Apple Pulls the Plug on Ping

Even the mighty Apple misses the mark on occasion. John Paczkowski (@JohnPaczkowski) of the tech blog All Things Digital cited sources close to the situation as suggesting that Ping will be gone with the next major release of iTunes in the Fall. The plug is being pulled on the “test” after less than two years for Apple’s social “music” network when it debuted on September 1st, 2010. Instead Apple has stated that it will focus on partnerships with Twitter and Facebook to better integrate into their dominant social webs.

Originally, just hours after the service launched it was heralded as a success with Apple sending out a press release stating that they had registered over one million Ping users in the first 48 hours. But not everything seemed right and soon the questions came flooding in about fake accounts being created, including singer-songwriter Ben Folds who claimed that an account had been created in his name but he had no idea who had created it. At the time Apple had also confessed to a major blunder with their Facebook integration. The integration between Ping and Facebook had originally worked but Apple had failed to secure an agreement before they launched Ping. Job’s cited the fact that Facebook wanted onerous terms that Apple could not agree with and so in response Facebook denied Apple’s ability to use the Facebook API with Ping.

The solution that Ping was trying to deliver was to help customers search for new music based on what their friends had bought on iTunes. But Apple didn’t know who your friends were based on your iTunes account so they were looking to leverage that information from your Facebook account. Where is all broke down was that Apple failed to have finalized an agreement with Facebook and without it their product didn’t solve anything for the customer. Hence why Doug Gross (@Doug_Gross) from CNN included Ping is his list of “10 Biggest Tech Fails of 2010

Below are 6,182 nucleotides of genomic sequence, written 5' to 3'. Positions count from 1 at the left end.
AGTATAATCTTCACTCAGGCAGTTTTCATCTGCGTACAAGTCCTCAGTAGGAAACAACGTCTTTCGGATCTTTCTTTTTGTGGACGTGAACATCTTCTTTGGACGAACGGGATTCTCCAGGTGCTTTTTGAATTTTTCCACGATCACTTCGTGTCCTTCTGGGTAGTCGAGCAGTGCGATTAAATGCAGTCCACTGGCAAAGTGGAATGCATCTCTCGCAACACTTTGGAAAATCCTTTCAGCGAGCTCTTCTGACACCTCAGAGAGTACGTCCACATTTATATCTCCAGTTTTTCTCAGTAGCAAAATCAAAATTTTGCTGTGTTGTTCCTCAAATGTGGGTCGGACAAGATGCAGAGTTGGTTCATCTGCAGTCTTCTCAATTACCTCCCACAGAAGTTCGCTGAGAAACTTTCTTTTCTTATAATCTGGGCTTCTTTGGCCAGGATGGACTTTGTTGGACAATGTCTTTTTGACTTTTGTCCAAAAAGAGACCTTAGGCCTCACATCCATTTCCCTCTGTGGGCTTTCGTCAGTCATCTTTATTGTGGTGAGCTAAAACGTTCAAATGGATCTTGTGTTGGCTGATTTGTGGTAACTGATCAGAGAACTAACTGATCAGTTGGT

One reply to “Apple Pulls the Plug on Ping”

  1. Stephen M. | Jul 22, 2012, 9:01 pm

    The *really* sad deal with Ping is the amazing service Apple destroyed in its march toward failure: Lala.

    Lala was a fantastic music service with a unique structure — you got 1 free listen to anything from their robust catalog, from a single song to a full album, and then could buy a selection for a reasonable cost and have it stored in the cloud. Even better, you could correlate the music files you already owned with Lala’s database, so you wouldn’t have to re-purchase music — a harrowing idea for any company like Apple.

    It was also incredibly successful as a social platform for sharing and finding music. I developed a really interesting network of music lovers who I had never actually met in person, and I learned about some great new music. I also knew several people who started spending money on music again — a real shocker in my crowd.

    Just as it seemed to be gaining critical mass (or at least strong momentum), Apple bought Lala and turned it into Ping. A successful service gobbled up by a giant, which then failed to capitalize on a promising development. Alas, Lala.

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